Carradine started mainly in westerns, playing the title role in a series based on the hit film Shane in 1966. From the early days, he played a variety of races, and his counter-cultural credentials were established with roles in Martin Scorsese’s first film, Boxcar Bertha (1972), and (uncredited) in the director’s celebrated Mean Streets (1973) as a memorable drunk in a ruckus in a bar. The first and the biggest of his career peaks came with the television series Kung Fu (1972-75) – he was 36 when it began to be aired. Kung Fu was a huge cult hit, mixing western action with eastern philosophy - a long and abiding interest for the actor - in a way that was novel at the time. The protagonist, Kwai Chang Caine, was a Shaolin monk mastered in martial art, and there was a tug of war between Carradine and Bruce Lee for portraying this character which ultimately Carradine won. Originally, Kung Fu was a TV movie of 46 episodes. Then, in 1986 it was adapted to the silver screen as Kung Fu: The Movie. Because of its huge popularity, it was next reproduced as another TV movie titled Kung Fu: The Legend Continues during1993 -97 which tells the story of grandchildren of Kwai Chang Caine. Carradine joined this as a co-producer as well. The character, Kwai Chang Caine, earned him several Emmys, and he once said of the role, “Every day, at least six people will come up to me and say ‘Your show changed my life’.”

Movie life continues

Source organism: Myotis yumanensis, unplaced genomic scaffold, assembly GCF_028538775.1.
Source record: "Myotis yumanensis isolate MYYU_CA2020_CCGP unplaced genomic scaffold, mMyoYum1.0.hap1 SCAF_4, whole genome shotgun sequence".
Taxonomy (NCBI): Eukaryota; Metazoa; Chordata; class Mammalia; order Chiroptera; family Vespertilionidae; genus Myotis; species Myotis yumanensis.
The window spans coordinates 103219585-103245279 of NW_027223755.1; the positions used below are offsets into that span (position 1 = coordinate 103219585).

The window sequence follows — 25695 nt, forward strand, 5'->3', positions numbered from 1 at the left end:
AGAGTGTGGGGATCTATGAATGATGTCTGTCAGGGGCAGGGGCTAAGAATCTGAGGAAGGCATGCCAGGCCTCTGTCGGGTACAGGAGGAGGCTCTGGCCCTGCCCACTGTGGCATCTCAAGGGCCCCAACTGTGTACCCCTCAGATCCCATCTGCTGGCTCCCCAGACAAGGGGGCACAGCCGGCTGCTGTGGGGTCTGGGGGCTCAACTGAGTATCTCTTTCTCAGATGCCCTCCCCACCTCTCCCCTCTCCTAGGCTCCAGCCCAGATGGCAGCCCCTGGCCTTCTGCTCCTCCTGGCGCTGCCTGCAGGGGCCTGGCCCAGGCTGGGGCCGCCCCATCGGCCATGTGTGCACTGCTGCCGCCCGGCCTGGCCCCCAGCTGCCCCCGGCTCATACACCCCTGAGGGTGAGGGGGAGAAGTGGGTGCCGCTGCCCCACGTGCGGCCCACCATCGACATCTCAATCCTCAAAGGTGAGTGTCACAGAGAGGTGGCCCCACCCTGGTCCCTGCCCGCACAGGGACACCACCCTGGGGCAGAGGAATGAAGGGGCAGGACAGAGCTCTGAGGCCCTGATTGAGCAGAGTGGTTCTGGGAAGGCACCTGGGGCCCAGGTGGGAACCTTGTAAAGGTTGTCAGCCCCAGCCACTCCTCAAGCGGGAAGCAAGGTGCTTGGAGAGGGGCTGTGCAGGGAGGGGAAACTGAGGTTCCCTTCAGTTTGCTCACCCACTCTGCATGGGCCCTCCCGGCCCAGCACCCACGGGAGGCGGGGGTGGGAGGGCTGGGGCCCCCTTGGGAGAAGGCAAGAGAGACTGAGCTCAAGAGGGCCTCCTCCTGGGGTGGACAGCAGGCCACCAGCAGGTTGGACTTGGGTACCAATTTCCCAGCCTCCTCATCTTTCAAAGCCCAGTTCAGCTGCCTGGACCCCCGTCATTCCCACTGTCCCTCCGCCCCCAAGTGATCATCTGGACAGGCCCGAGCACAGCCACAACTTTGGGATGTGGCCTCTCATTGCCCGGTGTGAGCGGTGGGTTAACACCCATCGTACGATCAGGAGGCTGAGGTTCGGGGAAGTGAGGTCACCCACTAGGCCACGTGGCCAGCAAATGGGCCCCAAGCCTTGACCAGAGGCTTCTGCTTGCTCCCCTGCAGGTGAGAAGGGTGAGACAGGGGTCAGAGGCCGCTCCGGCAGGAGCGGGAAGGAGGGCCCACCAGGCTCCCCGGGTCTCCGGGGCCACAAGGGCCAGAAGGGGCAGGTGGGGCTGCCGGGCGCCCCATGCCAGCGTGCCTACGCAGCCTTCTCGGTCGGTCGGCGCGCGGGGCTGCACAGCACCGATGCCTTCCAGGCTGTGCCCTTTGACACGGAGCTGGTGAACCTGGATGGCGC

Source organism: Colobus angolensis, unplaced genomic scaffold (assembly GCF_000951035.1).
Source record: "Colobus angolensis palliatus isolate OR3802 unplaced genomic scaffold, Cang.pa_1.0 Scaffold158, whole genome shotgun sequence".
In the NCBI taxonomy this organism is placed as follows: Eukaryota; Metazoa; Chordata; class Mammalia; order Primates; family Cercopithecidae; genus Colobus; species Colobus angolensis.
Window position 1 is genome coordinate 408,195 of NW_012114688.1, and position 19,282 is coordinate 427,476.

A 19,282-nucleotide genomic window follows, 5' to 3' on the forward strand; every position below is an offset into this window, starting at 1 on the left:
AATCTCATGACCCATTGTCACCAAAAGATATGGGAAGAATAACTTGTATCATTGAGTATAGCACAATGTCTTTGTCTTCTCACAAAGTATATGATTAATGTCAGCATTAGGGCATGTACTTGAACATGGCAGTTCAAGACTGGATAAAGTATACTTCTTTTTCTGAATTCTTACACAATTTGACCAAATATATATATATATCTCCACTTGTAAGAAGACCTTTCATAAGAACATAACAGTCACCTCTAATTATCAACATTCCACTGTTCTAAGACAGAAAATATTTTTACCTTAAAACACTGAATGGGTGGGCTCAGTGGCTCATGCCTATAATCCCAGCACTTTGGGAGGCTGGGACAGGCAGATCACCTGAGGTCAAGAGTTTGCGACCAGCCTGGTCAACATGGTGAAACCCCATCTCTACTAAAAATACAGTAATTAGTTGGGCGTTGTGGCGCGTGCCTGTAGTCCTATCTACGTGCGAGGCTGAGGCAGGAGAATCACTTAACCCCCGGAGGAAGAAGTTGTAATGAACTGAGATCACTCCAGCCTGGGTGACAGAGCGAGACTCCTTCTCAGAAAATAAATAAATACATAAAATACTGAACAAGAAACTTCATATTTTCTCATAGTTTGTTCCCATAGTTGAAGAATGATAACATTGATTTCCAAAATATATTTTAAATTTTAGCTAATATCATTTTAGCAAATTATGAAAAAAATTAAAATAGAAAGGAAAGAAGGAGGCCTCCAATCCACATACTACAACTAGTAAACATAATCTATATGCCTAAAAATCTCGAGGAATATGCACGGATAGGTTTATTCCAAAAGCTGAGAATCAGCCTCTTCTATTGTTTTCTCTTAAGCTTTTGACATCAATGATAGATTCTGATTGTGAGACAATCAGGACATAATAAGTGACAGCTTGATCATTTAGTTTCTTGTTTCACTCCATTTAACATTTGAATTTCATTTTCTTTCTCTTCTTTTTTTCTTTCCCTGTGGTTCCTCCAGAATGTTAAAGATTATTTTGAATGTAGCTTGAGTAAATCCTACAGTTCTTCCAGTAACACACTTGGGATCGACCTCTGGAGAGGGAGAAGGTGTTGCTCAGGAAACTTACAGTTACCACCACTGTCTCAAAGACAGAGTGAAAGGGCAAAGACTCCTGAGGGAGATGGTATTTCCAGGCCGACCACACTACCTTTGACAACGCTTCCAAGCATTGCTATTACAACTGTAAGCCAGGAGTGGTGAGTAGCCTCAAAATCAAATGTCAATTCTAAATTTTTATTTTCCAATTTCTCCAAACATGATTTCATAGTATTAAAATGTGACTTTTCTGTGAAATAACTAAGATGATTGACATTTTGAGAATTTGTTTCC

Other memorable movies in which Carradine played include Robert Altman’s radical reworking of The Long Goodbye (1973, again uncredited), and the lead in the exploitation film Death Race 2000 (1975), also starring Sylvester Stallone. Then, he played Woody Guthrie in Bound for Glory (1976) which also showcased his abilities as a singer, and it earned him nomination for a Golden Globe award. In 1977, he acted in Ingmar Bergman’s The Serpent’s Egg (1977), but his star waned after the 1970s, assisted by a gonzo reputation. In 1989 he served 48 hours in jail for drunk -driving.

In 1982, a movie titled Q: The Winged Serpent (1982) gave him a rare interesting part, and he appeared in 12 episodes of the TV mini-series North and South (1985-86), which brought him another Golden Globe nomination. The actor also turned his hand to directing, initially on the Kung Fu series and in three other feature films, You and Me (1975), Mata Hari (1978) and Americana (1983). But his career had been in the doldrums for some time when the celebrated occupation-reviver Quentin Tarantino cast him in the title role of Kill Bill, Vol 1 and 2 (2003-04). Finally, it became such a popular character that people started to embrace it as Kwai Chang Caine in Kung Fu.